UNIFIED BY NEWT
AUGUST 26, 1996
Are the Democrats held together by a fear of Newt Gingrich? Three senior Democrats, representing different strains of the party, deny that they are defined by their nemesis. They attempt to lay out a vision of their party that is active, rather than merely reactive.
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MARGARET WARNER: Those perspectives come from three long-time Democratic activists who reflect the different strains within the party. Al From is the president of the Democratic Leadership Council, a group of moderate and conservative Democrats founded in 1985, and at one time chaired by then Governor Bill Clinton; Robert Borosage is a founder and co-director of the Campaign for America's Future, an organization of liberal and progressive Democrats. Ann Lewis is deputy manager of the Clinton-Gore Campaign. Previously, she served as political director of the Democratic National Committee and worked on Jesse Jackson's 1988 presidential campaign. Welcome, all of you. Al From, we just heard Secretary Cisneros define the Democratic Party. Do you agree with him? Who do you think the Democrats are today?
AL FROM, Democratic Leadership Council: I think the Democrats today are ordinary hard working citizens who go to work every day, play by the rules, who want a chance to get ahead, people who believe in a new social compact that guarantees opportunity for every American, says that every American is responsible for his or her own life as well, that sees us all in this together to foster a new sense of community in the country.
MARGARET WARNER: Do you feel that you and people like yourself and the DLC have been able to re-shape the party then?
AL FROM: I think we had some influence on the party, but President Clinton has re-shaped the party. President Clinton has redefined the social compact to be a compact, as Sec. Cisneros said, of opportunity, responsibility, and community.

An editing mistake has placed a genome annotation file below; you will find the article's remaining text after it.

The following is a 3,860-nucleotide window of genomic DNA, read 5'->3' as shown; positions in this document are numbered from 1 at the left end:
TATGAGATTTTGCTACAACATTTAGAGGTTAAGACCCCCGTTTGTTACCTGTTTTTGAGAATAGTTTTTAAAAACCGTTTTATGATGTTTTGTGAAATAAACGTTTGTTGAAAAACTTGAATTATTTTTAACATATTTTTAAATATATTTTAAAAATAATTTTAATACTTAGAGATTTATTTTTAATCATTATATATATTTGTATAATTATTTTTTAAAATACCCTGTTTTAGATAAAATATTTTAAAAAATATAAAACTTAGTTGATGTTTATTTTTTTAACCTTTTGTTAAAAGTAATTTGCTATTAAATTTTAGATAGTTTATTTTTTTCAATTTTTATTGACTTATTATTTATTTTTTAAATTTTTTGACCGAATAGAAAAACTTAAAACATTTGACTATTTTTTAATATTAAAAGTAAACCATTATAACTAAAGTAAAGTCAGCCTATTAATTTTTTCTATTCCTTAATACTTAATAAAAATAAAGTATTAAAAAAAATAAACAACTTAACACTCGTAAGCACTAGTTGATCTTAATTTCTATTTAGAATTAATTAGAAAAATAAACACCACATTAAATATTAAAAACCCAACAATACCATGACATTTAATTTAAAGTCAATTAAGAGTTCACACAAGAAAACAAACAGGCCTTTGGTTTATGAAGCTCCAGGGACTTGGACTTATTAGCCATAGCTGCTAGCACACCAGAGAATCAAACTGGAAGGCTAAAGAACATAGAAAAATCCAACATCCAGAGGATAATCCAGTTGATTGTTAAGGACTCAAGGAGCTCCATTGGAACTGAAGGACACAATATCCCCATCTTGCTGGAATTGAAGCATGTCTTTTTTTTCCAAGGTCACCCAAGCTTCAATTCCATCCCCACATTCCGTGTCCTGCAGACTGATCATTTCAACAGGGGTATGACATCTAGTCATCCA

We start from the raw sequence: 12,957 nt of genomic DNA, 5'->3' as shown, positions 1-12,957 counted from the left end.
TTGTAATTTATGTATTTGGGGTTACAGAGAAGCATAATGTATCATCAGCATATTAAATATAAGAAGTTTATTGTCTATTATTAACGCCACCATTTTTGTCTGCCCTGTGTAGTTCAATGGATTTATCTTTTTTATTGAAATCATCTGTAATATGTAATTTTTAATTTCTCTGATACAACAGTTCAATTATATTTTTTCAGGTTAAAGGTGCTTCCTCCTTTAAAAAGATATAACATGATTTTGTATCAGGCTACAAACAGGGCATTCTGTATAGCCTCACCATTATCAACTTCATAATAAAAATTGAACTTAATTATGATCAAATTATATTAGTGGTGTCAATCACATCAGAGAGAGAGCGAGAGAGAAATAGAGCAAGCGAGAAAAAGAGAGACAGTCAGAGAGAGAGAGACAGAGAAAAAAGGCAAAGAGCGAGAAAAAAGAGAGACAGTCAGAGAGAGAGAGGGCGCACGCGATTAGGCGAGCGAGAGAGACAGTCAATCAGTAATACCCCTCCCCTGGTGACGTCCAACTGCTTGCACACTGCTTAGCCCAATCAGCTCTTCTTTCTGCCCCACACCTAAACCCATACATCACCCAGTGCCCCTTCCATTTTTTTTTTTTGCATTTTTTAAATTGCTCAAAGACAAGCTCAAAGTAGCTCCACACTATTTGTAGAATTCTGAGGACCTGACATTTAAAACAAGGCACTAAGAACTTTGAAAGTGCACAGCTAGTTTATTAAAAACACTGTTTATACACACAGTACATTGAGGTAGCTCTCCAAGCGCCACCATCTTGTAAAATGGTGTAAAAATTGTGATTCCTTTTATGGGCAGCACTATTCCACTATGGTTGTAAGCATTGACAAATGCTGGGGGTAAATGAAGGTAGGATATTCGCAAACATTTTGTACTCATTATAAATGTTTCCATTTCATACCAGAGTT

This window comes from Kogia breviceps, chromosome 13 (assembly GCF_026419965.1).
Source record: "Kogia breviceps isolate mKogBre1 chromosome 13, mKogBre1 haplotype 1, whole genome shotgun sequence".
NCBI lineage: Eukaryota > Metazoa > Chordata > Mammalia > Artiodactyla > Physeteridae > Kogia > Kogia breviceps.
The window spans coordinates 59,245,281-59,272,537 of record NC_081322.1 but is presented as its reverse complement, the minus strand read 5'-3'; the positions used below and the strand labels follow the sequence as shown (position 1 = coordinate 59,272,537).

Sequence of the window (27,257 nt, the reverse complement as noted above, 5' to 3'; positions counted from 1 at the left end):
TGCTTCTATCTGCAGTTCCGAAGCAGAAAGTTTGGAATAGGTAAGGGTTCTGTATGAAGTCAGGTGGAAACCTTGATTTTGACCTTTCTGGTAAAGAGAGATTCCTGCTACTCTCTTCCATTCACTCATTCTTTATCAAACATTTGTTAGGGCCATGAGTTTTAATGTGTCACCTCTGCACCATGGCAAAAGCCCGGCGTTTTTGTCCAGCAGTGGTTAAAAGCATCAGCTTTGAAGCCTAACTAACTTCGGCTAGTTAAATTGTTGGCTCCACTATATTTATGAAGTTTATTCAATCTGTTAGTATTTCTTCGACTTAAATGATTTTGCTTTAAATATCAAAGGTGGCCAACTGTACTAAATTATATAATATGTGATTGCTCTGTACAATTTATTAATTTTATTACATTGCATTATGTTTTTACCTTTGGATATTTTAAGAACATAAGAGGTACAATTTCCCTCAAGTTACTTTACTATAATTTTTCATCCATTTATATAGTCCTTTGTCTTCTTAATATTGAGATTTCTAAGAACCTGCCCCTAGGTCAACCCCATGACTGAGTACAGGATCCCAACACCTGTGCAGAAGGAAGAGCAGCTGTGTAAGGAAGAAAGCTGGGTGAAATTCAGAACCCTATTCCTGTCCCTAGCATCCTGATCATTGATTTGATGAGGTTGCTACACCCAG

MARGARET WARNER: Bob Borosage, how do you see it?
ROBERT BOROSAGE, Campaign for America's Future: Well, I think to think about the Democratic Party look at the delegates on the floor. It's the party of inclusion, as opposed to the Republican Party, which was 98 percent white. It's the party of working people. One fifth of these delegates are union representatives. One fifth of the Republican Party were millionaires. It's the party of people who are representative of the great bulk of working poor and middle class Americans across the country.
MARGARET WARNER: But do you think--I mean, if you look at polling numbers about these delegates versus Democratic voters in this country, in fact, this group is much more liberal than Democrats as a whole and much more liberal than--they don't like a lot of the policies that Bill Clinton has been promoting in welfare and other things.
ROBERT BOROSAGE: I think the party generally is more liberal. Also, the votes across the country are more liberal. For instance, in the South, we used to have a segregationist party that was a wing of the Democratic Party. Those conservatives really have lost or retired, and the Democratic Party in the South is now a party of, of inclusion and the populist party. And so I think the party in general has been slowly moving in a more progressive fashion.